Monday, 26 October 2015

Gabriel's Battle With the Meltdown Monster

All children have meltdowns.  

It's a part of growing up;  maturation of the central nervous system.  As we get older, so we outgrow the typical meltdown.

Autistic kiddies, however, have the added bonus of sensory meltdowns.

What are these?

Well, allow me to give you a visual crash course first :

I do want to stipulate two elements in this video that I do not approve of :

1.  The full body restraint 
2.  The asking him if he is sorry and to apologise

I will explain why, shortly.

Firstly, let me just explain what a Sensory Meltdown is.

I am having a chat with Gabriel.  I am telling him what our plans are for the day.  While doing this, my brain can ignore/filter out the TV playing in the background, the plane flying overhead, the flickering neon lights above me and the rumbling sound of the kettle. 

Gabriel's brain cannot.  

He takes in all of these sounds, smells, sights etc. all at once. This means his brain needs to process all of this information pretty much immediately.  This, in turn, causes stress chemicals to build up in his system due to anxiety.  As these chemicals continue to build up, an eruption is inevitable - his body needs to release this build-up in some way.

The result?  A sensory meltdown.  

Many autistic adults have described it as their body taking control of their minds.  They are often fully aware of what is going on, but they cannot control what their body is doing.  This can include self-injurious behaviour.

Gabriel will bang his head on the wall or floor, or hit himself on the head.  He also tends to thrash out with his legs and lash out at the closest person in his reach.

It's not a pleasant experience for the recipient or viewer, but most of all, it is not a nice experience for Gabriel.  Often, after a meltdown, he will utter the words "oh no," and be very teary.  This is when we reassure him that we know he cannot help it.  That is why I have an issue with point 2 of my Youtube video link.  I don't believe it's fair to make the individual feel even more remorseful than they already do.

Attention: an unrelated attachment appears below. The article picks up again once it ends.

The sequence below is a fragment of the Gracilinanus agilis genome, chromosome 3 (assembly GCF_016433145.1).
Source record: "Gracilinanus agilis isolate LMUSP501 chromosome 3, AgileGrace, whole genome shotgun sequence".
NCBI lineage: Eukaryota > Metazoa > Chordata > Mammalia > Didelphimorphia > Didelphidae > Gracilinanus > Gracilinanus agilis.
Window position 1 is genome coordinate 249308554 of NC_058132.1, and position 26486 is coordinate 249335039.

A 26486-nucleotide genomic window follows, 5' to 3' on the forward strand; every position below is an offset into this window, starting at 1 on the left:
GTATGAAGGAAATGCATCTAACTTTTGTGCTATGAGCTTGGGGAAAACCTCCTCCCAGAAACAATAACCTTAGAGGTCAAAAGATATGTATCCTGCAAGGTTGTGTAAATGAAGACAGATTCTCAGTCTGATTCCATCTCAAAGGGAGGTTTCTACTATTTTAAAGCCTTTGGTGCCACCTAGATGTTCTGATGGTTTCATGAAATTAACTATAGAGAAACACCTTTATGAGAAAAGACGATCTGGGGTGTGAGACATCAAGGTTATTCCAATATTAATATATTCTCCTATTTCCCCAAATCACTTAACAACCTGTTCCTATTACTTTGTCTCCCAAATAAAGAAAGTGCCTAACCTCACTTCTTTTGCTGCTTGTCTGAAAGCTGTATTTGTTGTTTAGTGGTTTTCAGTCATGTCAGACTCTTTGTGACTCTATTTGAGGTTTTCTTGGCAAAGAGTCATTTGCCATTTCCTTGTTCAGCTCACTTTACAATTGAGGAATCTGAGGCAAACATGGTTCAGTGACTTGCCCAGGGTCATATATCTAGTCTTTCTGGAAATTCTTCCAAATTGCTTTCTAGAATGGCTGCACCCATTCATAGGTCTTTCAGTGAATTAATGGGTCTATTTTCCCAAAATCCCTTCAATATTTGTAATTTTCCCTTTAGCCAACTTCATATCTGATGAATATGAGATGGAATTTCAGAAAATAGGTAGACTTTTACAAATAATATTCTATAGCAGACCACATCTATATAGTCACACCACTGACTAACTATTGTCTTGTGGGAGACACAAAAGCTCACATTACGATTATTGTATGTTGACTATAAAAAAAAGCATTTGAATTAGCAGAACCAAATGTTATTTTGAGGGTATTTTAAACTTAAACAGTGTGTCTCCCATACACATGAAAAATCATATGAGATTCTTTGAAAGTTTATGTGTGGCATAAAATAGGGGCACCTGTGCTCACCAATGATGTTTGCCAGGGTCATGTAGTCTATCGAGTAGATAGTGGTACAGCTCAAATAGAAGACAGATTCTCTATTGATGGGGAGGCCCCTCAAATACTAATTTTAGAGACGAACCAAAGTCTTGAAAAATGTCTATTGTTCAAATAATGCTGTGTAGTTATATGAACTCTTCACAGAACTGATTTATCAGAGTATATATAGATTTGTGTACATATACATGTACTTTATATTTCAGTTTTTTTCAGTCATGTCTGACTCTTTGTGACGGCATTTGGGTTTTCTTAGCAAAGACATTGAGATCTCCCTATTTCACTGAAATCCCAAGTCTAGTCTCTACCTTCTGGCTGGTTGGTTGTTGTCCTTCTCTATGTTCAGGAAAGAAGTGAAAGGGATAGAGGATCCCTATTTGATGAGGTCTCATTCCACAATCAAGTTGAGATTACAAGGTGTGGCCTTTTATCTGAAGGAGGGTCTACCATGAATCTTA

Sensory meltdowns can be triggered by a multitude of factors - hunger, tiredness, frustration, pain, sensory overload etc.  And imagine being unable to verbally communicate the aforementioned as well?  

Most of the time, Gabriel will make a certain frustrated verbal sound and then we know to spring into action.  

What action you may ask?  

To try and resolve the problem that is leading to the meltdown, which often involves redirecting him to another task.  But mostly, to protect Gabriel from hurting himself or anybody else.  

This takes me back to point number 1 of the Youtube video that I disagree with.  Again, many autistic adults have stated that they absolutely hate being restrained.  Protect the person from injury while they are in the process of a meltdown, but don't forcefully try and stop it.  There is a need and reason that it happens.

A meltdown can last anywhere from several minutes to several hours.  The latter is usually due to pain or illness.  It can also happen very seldom or very often each day.

The interesting thing here is that Gabriel's mood is so much better after he has had a meltdown (and no longer teary).  It's as if his central nervous system has flushed itself of the stress chemical build up and he is feeling relaxed again.

As a parent, I would have to say that meltdowns are the most challenging part of autism.  They are physically and emotionally exhausting.  

I can only imagine what Gabriel experiences and how hard it is for him!

The scientific and healing community is still looking into methods to help assist in reducing meltdowns (some horrific and some very helpful).

Until then, we will continue to hope, be patient and make our little angel feel safe and loved.

After all, he is our champion :).

Wednesday, 30 September 2015

An Angel Called G-Mary Poppins

Just a spoonful of sugar makes the medicine go down!

Who knows which movie that line is from?

Ok, here's another clue - she carried a bag made of carpet that was always empty yet always full!

Yup, that feel good, sing-along-to, a-bit-cheesy movie - Mary Poppins.